Nairobi, Kenya – The African Media Initiative (AMI) and United Religions Initiative – Africa (URI) have signed a Memorandum of Understanding to counter violent extremism, radicalization and terrorism in Africa and to combat hatred, prejudice, intolerance and stereotyping on the basis of religion and culture. The agreement will strengthen the media sector in Africa to ensure and enhance the working partnership on the continent between media, religious leaders and faith-based organizations to promote a culture of peace, inter-religious and intercultural constructive dialogue and harmony.
The partnership calls for:
The establishment of Departments of Peace in each African country·
The establishment of the African Editors-in-Chief Forum to promote a culture of peace·
Promotion of peace education in Africa as part of the school curriculum·
Promotion of the African Union Interfaith Dialogue Forum·
Promotion of the teaching of the Golden Rule “Treat others the way you·
want to be treated”
To campaign against hate speech in Africa·
To engage leaders, journalists, bloggers, writers, poets, cartoonists and·
citizens in Africa and across the globe, with the aim of bringing the media
and the public’s attention to the devastating effects of hate speech
“It is indeed a great pleasure for URI – Africa to join hands with AMI to promote ethical, tolerant and inclusive journalism, good media governance and responsible communications free from hate speech,” says Ambassador Mussie Hailu, Regional Director of URI Africa and Representative at the UN in Nairobi, ECA, UNEP and African Union. “The working partnership established will help combat hatred, prejudice, intolerance and stereotyping on the basis of religion, ethnicity or culture which represents a significant challenge to peaceful co- existence in Africa. We need to promote the teaching of the Golden Rule –“Treat others the way you want to be treated” more than ever as it is a practical action and a road map to prevent hate speech and promote human dignity and a culture of peaceful co-existence among people of different religions, cultures and ethnicities, ” he adds.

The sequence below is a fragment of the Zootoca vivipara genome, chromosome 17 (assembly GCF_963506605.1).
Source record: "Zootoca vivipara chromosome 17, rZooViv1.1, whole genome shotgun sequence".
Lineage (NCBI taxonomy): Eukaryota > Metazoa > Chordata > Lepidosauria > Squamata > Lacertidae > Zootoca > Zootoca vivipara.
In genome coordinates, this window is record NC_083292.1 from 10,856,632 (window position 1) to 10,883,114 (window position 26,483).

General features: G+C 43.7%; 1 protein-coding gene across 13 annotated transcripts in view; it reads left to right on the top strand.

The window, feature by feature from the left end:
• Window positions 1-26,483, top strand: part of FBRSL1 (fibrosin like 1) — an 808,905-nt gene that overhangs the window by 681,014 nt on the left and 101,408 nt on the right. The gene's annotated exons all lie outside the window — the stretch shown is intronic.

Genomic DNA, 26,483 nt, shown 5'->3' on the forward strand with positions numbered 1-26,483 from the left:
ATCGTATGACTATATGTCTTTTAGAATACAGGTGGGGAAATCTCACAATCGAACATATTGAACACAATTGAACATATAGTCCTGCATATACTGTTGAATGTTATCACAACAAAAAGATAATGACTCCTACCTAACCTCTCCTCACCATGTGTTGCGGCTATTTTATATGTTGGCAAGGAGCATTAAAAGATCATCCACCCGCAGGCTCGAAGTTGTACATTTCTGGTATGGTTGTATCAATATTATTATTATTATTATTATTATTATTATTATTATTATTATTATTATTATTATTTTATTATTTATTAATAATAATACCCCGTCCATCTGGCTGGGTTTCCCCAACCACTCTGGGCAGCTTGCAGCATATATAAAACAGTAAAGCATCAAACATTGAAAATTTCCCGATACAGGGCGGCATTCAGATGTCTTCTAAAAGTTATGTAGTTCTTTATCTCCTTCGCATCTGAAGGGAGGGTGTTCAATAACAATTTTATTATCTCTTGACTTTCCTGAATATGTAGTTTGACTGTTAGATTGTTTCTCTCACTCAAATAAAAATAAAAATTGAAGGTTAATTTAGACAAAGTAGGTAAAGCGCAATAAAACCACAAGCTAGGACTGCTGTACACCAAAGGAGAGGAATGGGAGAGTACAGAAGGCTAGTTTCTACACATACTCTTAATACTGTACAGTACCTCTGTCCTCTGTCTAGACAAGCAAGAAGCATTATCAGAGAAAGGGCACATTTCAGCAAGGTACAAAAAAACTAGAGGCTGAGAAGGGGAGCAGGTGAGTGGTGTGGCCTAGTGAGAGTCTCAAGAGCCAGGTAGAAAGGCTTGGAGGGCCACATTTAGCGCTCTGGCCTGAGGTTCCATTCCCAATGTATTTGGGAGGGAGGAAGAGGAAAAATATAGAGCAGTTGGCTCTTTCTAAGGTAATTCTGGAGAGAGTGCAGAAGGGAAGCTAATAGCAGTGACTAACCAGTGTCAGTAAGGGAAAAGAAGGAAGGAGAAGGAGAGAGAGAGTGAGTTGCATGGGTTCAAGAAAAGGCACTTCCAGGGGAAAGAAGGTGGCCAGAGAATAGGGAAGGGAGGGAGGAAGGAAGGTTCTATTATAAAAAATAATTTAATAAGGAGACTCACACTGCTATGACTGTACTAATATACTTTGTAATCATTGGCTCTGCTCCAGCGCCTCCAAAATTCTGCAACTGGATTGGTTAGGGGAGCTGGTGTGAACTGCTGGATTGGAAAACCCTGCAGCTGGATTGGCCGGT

On the occasion of the signing ceremony Amb. Hailu also appealed to journalists not to cover hateful speech coming from politicians or community and religious leaders and called for media leaders and operators in Africa to lend their full support to efforts to turn the tide against the rise of hate speech on the continent.
“I couldn’t think of a better partner than the inter-religious organization represented by URI-Africa to address the radicalization, violent extremism, and conflict issues we currently face on this continent,” says AMI CEO Eric Chinje. “We want to deepen the reporters’ understanding of hate speech and of the issues of peace and conflict, religious violence and the fight that’s occurring in places like Nigeria and Cameroun, with Boko Haram, or Kenya with Al Shabbab.”
The two organizations have begun work already by partnering to organize the World Interfaith Harmony Week celebration held at the Desmond Tutu Centre in Nairobi last weekend under the theme “Beyond Our Differences.” The event gathered a host of youth as well as religious leaders and practitioners from a number of religious organizations and spiritual traditions to discuss the challenges of religious intolerance, ethnic conflict and terrorism in Africa and how media covers those topics.